Friday, October 03, 2008

What people in education do with their mobile phones?

I gathered some interesting information by surveying the people I was presenting to in 5 separate presentations over the last couple of weeks. Basically I asked the question ‘ how many uses they put their mobile phone to’. The answers provided me with a snapshot of the current state of play with regards to the use of mobile phones by various members of the public.

The groups included a group of 30 plus CPIT staff (half of which were in management roles), a mixed group of just under 20 educators & industry people at the Tony Bates seminar and three lots of teachers. One of about 30 who were teachers of commerce, economics & IT at secondary schools, over a dozen tutors & support staff from Weltec and 70 plus ITO & polytechnic & private provider tutors from the motor trade industry. In all about 160 or so people.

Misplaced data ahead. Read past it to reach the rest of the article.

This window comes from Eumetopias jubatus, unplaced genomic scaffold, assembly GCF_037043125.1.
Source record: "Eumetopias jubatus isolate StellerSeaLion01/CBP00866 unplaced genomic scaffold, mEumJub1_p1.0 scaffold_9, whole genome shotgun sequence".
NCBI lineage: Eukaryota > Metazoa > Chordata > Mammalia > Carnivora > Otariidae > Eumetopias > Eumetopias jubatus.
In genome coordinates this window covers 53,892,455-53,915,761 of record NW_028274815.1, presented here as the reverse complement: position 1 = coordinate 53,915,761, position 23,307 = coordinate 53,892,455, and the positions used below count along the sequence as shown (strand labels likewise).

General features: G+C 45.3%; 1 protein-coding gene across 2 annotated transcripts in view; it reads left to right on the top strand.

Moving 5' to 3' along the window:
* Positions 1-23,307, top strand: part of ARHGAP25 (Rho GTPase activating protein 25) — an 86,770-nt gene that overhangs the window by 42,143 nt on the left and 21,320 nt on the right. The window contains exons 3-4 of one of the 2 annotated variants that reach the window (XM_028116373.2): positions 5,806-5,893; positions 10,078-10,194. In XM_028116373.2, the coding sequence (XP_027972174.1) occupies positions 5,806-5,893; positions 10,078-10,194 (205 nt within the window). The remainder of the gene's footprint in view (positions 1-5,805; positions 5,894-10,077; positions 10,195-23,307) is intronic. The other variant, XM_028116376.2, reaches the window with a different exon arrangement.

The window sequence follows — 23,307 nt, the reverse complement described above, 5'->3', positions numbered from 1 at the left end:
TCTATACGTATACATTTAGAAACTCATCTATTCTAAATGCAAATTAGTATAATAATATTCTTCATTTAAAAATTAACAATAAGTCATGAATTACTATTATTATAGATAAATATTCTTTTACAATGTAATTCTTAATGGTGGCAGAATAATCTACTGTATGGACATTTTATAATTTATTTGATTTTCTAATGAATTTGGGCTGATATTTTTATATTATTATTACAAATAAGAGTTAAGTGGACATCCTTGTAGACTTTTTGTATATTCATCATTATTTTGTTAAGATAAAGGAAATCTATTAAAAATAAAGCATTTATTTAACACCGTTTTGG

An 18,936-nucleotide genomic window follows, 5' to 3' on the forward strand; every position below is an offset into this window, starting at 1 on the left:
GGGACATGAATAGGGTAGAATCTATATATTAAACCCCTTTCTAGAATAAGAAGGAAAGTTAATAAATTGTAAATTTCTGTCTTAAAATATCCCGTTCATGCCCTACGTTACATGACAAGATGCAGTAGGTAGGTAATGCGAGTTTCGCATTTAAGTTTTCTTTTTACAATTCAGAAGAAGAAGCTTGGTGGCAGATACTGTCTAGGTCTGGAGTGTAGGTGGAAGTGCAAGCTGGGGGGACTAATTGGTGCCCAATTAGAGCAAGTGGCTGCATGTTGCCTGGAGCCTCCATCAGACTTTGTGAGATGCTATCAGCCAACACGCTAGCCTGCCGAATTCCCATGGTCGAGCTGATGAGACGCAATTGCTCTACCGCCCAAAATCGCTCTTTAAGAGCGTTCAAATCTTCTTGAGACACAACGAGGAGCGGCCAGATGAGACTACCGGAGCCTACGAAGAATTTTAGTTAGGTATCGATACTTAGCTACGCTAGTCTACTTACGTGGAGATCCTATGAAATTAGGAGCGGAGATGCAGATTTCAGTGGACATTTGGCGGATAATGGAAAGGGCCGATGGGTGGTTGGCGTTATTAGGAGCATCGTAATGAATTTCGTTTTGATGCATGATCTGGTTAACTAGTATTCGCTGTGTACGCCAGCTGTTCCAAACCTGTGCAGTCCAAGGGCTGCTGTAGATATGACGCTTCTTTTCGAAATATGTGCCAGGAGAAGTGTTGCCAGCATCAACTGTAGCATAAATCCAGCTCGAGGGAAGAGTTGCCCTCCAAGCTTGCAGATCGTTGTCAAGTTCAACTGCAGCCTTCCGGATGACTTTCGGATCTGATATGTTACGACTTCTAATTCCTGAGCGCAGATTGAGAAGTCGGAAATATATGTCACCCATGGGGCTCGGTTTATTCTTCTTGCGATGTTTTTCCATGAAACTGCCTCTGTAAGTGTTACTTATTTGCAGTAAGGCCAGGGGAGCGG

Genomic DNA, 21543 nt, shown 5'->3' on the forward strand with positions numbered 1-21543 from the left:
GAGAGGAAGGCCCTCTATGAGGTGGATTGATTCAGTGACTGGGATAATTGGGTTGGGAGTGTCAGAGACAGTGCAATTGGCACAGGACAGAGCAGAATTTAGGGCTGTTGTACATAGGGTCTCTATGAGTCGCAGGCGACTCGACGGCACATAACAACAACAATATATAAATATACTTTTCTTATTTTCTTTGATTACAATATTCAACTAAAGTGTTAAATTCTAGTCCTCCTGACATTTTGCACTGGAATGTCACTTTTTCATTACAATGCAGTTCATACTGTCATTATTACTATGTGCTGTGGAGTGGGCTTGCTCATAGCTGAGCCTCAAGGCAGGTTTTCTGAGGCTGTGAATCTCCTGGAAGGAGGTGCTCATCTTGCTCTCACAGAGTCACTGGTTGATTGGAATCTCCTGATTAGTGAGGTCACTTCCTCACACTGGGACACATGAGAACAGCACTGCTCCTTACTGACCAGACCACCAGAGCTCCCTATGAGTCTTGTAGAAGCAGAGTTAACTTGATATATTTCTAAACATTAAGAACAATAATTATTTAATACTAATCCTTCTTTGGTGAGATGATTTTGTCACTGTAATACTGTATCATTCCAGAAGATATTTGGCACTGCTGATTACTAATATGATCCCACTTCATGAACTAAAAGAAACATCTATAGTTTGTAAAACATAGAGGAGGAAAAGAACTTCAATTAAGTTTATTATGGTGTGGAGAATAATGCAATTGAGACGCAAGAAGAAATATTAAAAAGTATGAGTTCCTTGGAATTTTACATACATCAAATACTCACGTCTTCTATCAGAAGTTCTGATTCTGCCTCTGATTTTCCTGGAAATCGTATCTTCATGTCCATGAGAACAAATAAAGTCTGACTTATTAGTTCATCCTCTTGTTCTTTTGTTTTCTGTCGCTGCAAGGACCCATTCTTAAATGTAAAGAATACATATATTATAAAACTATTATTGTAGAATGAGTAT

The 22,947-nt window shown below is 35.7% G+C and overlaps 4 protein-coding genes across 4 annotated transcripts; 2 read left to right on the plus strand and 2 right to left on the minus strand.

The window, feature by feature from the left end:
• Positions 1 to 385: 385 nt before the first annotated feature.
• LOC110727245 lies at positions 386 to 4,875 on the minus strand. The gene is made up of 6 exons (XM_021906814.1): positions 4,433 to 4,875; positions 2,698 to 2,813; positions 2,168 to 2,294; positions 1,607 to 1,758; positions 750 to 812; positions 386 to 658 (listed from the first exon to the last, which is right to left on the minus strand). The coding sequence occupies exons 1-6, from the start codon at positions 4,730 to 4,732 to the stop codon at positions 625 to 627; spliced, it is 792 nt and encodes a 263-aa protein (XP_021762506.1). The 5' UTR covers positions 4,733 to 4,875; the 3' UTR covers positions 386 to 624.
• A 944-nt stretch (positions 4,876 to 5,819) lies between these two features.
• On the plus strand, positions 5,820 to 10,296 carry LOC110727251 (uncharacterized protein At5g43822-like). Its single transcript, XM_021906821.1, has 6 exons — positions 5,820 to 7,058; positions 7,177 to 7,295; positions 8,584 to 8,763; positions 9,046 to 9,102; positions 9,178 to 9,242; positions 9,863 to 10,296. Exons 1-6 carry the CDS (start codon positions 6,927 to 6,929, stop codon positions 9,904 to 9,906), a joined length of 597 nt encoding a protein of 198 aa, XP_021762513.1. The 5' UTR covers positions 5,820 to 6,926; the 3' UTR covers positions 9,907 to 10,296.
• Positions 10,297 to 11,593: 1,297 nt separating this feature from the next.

Almost no one owned up to using their mobile phone for more than 10 things – voice calls and text were universal. The ownership of ‘smart phones’ was less than 10%. Almost all the ‘smart phone’ owners only used the ‘web’ to check email. In comparison, I chalked up 39 that I would use regularly including reading ebooks, playing games, listening to music / podcast, viewing word, excel, powerpoint & pdf files, calculator, converter, surfing web, clock, torch, contacts, memos / note taker, camera, video, anagrammer, to do list, email, SMS, IMS, update blog, calendar / diary etc.

All of which was good from my point of view as I was hopefully able to raise awareness of how mobile learning tools could be put to use for mlearning. Not so good in that awareness of the concept of the mobile phone as a ‘swiss army knife’ has not taken hold at all in the general public awareness. Still lots of work to be done on evangelising the mobile phone as a useful rather than as a pernicious piece of hardware that has to be fed regularly with electricity, where very time you made a call or text, money would have to be involved and which is often the bane of privacy seeking individuals & school teachers.

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